What is exciting about the JimbiMedia initiatives are the opportunities it provides for “citizen journalism.” I’ve had occasion in the past to criticize mainstream journalism in Africa for being so neatly detached from what is really going on in the ordinary lives of people and how they make news, how they gather news and how they communicate. It is because our journalists, by sticking to Western canons of journalism miss the point of African value added in terms of how people communicate and how they share communication with one another. And Africa has a much richer landscape in this regard that can inform journalism. Before citizen journalism came to the West, you had citizen journalism all over Africa. So, how did the excluded succeed in making news about their experiences and sharing this news among themselves? Today, with ICTs this seems like something new, but if we look at Africa, people have been using ways like ‘radio trottoir’ to obtain information, share it and create possibilities where normal channels were beyond their reach. So citizen journalism through blogging such as Dibussi’s and others promoted by JimbiMedia is something that helps readers overcome an old problem, that of devising and investing in popular forms of communication and blending these with conventional media for the best of society.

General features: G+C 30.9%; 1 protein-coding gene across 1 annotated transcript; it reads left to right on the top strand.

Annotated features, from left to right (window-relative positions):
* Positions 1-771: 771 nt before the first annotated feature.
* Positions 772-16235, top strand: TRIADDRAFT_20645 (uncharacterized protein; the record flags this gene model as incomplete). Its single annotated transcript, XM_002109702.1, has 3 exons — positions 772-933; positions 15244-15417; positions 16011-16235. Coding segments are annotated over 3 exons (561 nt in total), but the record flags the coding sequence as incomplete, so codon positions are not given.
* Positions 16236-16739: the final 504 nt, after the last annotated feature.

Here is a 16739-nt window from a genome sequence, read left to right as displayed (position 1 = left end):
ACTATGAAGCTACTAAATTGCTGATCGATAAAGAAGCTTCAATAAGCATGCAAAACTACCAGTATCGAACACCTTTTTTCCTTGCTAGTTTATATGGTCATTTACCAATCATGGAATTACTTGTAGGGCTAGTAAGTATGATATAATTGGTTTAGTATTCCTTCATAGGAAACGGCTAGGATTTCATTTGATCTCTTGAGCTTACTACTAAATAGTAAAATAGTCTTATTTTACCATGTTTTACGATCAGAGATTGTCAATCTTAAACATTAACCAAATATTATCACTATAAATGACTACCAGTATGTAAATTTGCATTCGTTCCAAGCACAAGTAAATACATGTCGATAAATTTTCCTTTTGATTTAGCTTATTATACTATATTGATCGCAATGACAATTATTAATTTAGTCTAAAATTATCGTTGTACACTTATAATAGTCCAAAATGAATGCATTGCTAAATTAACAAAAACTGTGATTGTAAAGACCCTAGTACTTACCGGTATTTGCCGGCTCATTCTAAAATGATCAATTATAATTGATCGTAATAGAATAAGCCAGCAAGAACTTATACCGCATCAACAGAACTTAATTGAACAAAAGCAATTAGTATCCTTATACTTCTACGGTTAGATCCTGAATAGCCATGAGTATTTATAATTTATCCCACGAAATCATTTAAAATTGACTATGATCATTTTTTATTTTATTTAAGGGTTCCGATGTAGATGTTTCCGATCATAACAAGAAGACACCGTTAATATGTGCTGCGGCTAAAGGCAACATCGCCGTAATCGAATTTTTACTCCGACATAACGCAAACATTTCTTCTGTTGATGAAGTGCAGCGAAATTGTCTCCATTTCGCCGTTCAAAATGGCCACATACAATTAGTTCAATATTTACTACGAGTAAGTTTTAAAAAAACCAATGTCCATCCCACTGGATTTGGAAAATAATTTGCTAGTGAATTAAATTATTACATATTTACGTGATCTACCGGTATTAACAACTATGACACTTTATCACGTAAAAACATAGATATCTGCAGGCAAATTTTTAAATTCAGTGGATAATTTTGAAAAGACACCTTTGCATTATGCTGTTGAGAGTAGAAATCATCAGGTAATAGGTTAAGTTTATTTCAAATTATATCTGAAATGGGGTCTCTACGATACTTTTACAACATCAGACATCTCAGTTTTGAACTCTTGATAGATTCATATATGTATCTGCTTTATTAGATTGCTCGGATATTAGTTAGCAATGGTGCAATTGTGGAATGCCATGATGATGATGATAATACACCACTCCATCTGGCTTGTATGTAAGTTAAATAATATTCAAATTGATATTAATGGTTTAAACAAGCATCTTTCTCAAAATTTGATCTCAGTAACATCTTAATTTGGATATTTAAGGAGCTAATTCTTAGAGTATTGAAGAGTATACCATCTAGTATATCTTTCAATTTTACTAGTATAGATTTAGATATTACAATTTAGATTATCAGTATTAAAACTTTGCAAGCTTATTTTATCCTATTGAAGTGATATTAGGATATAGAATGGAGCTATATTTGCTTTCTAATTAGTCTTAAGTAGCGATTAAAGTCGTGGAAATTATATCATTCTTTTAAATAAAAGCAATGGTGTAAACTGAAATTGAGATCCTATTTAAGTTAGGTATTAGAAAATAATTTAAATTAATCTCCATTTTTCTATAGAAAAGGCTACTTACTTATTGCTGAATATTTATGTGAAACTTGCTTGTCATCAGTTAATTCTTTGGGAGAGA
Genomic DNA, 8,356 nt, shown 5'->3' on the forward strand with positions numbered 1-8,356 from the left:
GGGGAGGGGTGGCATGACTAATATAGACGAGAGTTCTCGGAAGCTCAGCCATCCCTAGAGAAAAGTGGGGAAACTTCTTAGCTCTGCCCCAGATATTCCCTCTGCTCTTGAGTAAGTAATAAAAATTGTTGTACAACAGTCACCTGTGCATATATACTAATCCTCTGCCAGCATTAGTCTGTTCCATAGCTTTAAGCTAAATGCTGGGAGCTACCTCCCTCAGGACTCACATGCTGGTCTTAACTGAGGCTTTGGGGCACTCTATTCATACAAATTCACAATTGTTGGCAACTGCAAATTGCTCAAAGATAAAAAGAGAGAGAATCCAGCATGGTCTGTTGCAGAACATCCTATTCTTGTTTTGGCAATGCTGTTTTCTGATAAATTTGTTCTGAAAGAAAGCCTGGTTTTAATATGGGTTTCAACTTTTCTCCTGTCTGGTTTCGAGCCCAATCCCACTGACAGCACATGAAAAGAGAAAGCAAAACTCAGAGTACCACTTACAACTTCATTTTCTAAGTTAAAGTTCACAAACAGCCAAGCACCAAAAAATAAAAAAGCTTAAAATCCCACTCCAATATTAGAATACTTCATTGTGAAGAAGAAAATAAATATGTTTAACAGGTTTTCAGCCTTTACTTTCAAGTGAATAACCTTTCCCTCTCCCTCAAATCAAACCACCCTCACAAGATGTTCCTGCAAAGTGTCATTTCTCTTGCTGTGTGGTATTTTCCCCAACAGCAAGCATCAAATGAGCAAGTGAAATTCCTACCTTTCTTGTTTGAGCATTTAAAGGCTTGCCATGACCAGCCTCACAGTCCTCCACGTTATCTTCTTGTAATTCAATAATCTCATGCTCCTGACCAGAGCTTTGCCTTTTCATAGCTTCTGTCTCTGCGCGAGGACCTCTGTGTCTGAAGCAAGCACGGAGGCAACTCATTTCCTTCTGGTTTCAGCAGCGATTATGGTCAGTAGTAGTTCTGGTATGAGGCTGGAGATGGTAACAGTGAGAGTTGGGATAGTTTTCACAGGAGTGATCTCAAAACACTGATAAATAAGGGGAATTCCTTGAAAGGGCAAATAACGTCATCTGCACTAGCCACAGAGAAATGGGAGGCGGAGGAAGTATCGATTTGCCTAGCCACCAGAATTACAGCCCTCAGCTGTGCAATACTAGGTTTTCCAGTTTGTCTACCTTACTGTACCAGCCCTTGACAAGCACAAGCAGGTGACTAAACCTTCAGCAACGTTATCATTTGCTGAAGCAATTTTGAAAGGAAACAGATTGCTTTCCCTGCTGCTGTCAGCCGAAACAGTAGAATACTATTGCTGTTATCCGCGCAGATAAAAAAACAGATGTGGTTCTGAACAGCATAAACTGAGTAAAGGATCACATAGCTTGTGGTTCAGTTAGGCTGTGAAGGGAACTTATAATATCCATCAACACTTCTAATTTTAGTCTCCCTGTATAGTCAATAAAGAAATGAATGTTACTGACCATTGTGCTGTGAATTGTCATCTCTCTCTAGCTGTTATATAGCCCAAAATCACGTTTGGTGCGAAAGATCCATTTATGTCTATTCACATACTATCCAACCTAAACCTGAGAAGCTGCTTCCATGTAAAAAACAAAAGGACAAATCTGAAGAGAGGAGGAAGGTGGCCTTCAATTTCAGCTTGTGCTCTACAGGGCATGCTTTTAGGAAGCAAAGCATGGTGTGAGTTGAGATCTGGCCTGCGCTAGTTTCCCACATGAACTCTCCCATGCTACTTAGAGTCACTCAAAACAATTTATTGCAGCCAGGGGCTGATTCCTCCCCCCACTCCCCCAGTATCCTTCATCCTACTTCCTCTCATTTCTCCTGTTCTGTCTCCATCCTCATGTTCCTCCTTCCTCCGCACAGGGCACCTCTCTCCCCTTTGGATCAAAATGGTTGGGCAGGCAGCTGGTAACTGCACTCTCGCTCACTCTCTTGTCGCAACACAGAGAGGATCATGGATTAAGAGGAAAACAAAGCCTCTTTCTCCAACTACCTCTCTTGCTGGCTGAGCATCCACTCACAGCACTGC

Journalism, to be relevant to social consolidation and renewal in Cameroon, must embrace professional and social responsibilities in tune with the collective aspirations of Cameroonians. In a context where economic and political constraints have often hindered the fulfillment of this expectation, the advent and increasing adoption of information and communication technologies (ICTs) offer fascinating new possibilities. While journalists are usually open to new technologies in their work, their practice of journalism has not always capitalized upon the creative ways in which the public they target for and with information adopt, adapt and use the very same technologies. The future for democracy and the relevance of journalism therein would have much to learn from the creative ways in which Cameroonians are currently relating to innovations in ICTs. The same popular creativity that has been largely ignored by conventional journalism in the past is remarkable today all over Cameroon and amongst Cameroonians in the Diaspora. There is abundant evidence that individual Cameroonians and the cultural communities they represent have mostly refused to celebrate victimhood. As we note from the essays in this volume, they seek to harness, within the limits of the structural constraints facing them, whatever possibilities are available to contest and seek inclusion. Hence the need to highlight the importance of blending conventional and citizen journalism through the myriad possibilities offered by ICTs to harness both democracy and its nemesis. The current context of globalization facilitated by the ICTs offers exciting new prospects not only for Cameroonians citizens and journalists to compete and complement one another, but also an opportunity for new solidarities to challenge undemocratic forces, ideologies and practices that stand in the way of social progress in Cameroon and globally.